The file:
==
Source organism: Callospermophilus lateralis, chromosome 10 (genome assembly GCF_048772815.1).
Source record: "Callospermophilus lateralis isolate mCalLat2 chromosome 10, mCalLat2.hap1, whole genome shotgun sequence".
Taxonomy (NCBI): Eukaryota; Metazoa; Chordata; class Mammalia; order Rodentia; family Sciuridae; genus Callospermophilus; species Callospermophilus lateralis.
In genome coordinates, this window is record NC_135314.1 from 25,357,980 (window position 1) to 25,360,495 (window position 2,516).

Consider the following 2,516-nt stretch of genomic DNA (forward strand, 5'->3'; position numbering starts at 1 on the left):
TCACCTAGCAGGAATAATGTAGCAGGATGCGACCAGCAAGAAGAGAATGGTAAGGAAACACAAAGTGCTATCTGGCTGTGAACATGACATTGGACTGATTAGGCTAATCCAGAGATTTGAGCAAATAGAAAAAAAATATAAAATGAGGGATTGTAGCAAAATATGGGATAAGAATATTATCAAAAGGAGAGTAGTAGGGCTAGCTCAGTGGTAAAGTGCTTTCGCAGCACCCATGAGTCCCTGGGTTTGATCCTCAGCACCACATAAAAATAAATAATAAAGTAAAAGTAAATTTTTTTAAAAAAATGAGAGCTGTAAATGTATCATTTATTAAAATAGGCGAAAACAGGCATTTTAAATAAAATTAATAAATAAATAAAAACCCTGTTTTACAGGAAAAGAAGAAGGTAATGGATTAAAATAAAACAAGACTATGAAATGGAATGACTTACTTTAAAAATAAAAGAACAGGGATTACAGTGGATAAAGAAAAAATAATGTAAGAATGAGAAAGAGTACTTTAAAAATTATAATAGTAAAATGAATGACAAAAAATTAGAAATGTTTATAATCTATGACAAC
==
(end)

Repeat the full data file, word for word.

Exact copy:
Source organism: Callospermophilus lateralis, chromosome 10 (genome assembly GCF_048772815.1).
Source record: "Callospermophilus lateralis isolate mCalLat2 chromosome 10, mCalLat2.hap1, whole genome shotgun sequence".
Taxonomy (NCBI): Eukaryota; Metazoa; Chordata; class Mammalia; order Rodentia; family Sciuridae; genus Callospermophilus; species Callospermophilus lateralis.
In genome coordinates, this window is record NC_135314.1 from 25,357,980 (window position 1) to 25,360,495 (window position 2,516).

Consider the following 2,516-nt stretch of genomic DNA (forward strand, 5'->3'; position numbering starts at 1 on the left):
TCACCTAGCAGGAATAATGTAGCAGGATGCGACCAGCAAGAAGAGAATGGTAAGGAAACACAAAGTGCTATCTGGCTGTGAACATGACATTGGACTGATTAGGCTAATCCAGAGATTTGAGCAAATAGAAAAAAAATATAAAATGAGGGATTGTAGCAAAATATGGGATAAGAATATTATCAAAAGGAGAGTAGTAGGGCTAGCTCAGTGGTAAAGTGCTTTCGCAGCACCCATGAGTCCCTGGGTTTGATCCTCAGCACCACATAAAAATAAATAATAAAGTAAAAGTAAATTTTTTTAAAAAAATGAGAGCTGTAAATGTATCATTTATTAAAATAGGCGAAAACAGGCATTTTAAATAAAATTAATAAATAAATAAAAACCCTGTTTTACAGGAAAAGAAGAAGGTAATGGATTAAAATAAAACAAGACTATGAAATGGAATGACTTACTTTAAAAATAAAAGAACAGGGATTACAGTGGATAAAGAAAAAATAATGTAAGAATGAGAAAGAGTACTTTAAAAATTATAATAGTAAAATGAATGACAAAAAATTAGAAATGTTTATAATCTATGACAAC